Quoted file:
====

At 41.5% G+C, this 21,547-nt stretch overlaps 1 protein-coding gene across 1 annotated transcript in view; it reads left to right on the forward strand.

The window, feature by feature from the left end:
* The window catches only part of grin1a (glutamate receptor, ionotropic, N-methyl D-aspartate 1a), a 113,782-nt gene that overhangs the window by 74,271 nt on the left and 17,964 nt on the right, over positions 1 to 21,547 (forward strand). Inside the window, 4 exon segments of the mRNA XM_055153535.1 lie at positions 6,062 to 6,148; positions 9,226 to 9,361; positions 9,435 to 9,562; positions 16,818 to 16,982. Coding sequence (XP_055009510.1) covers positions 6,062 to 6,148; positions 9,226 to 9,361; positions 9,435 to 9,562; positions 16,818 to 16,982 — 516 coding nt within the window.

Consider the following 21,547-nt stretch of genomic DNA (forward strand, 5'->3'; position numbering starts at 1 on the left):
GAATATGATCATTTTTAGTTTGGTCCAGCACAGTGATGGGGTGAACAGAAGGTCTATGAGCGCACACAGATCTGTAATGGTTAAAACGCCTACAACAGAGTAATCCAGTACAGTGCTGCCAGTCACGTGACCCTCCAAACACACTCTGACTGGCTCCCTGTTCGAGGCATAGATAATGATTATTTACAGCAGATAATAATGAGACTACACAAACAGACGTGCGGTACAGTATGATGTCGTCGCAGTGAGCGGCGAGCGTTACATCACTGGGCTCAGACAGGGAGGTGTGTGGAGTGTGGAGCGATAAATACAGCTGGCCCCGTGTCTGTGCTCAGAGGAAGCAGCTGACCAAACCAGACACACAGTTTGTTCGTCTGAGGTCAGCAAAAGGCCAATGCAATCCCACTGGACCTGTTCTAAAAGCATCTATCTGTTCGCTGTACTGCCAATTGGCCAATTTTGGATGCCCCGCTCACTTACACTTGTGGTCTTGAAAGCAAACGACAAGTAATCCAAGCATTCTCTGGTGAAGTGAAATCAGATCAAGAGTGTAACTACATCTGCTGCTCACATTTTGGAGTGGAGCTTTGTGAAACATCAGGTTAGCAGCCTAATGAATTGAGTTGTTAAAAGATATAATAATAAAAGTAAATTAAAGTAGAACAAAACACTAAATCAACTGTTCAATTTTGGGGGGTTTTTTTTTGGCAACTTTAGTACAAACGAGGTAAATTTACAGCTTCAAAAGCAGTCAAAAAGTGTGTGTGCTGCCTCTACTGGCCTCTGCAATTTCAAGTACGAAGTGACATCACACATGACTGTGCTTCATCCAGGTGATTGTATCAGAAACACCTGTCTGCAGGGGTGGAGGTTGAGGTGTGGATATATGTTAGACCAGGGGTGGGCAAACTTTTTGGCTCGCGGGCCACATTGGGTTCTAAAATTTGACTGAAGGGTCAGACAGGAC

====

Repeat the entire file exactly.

At 41.5% G+C, this 21,547-nt stretch overlaps 1 protein-coding gene across 1 annotated transcript in view; it reads left to right on the forward strand.

The window, feature by feature from the left end:
* The window catches only part of grin1a (glutamate receptor, ionotropic, N-methyl D-aspartate 1a), a 113,782-nt gene that overhangs the window by 74,271 nt on the left and 17,964 nt on the right, over positions 1 to 21,547 (forward strand). Inside the window, 4 exon segments of the mRNA XM_055153535.1 lie at positions 6,062 to 6,148; positions 9,226 to 9,361; positions 9,435 to 9,562; positions 16,818 to 16,982. Coding sequence (XP_055009510.1) covers positions 6,062 to 6,148; positions 9,226 to 9,361; positions 9,435 to 9,562; positions 16,818 to 16,982 — 516 coding nt within the window.

Consider the following 21,547-nt stretch of genomic DNA (forward strand, 5'->3'; position numbering starts at 1 on the left):
GAATATGATCATTTTTAGTTTGGTCCAGCACAGTGATGGGGTGAACAGAAGGTCTATGAGCGCACACAGATCTGTAATGGTTAAAACGCCTACAACAGAGTAATCCAGTACAGTGCTGCCAGTCACGTGACCCTCCAAACACACTCTGACTGGCTCCCTGTTCGAGGCATAGATAATGATTATTTACAGCAGATAATAATGAGACTACACAAACAGACGTGCGGTACAGTATGATGTCGTCGCAGTGAGCGGCGAGCGTTACATCACTGGGCTCAGACAGGGAGGTGTGTGGAGTGTGGAGCGATAAATACAGCTGGCCCCGTGTCTGTGCTCAGAGGAAGCAGCTGACCAAACCAGACACACAGTTTGTTCGTCTGAGGTCAGCAAAAGGCCAATGCAATCCCACTGGACCTGTTCTAAAAGCATCTATCTGTTCGCTGTACTGCCAATTGGCCAATTTTGGATGCCCCGCTCACTTACACTTGTGGTCTTGAAAGCAAACGACAAGTAATCCAAGCATTCTCTGGTGAAGTGAAATCAGATCAAGAGTGTAACTACATCTGCTGCTCACATTTTGGAGTGGAGCTTTGTGAAACATCAGGTTAGCAGCCTAATGAATTGAGTTGTTAAAAGATATAATAATAAAAGTAAATTAAAGTAGAACAAAACACTAAATCAACTGTTCAATTTTGGGGGGTTTTTTTTTGGCAACTTTAGTACAAACGAGGTAAATTTACAGCTTCAAAAGCAGTCAAAAAGTGTGTGTGCTGCCTCTACTGGCCTCTGCAATTTCAAGTACGAAGTGACATCACACATGACTGTGCTTCATCCAGGTGATTGTATCAGAAACACCTGTCTGCAGGGGTGGAGGTTGAGGTGTGGATATATGTTAGACCAGGGGTGGGCAAACTTTTTGGCTCGCGGGCCACATTGGGTTCTAAAATTTGACTGAAGGGTCAGACAGGAC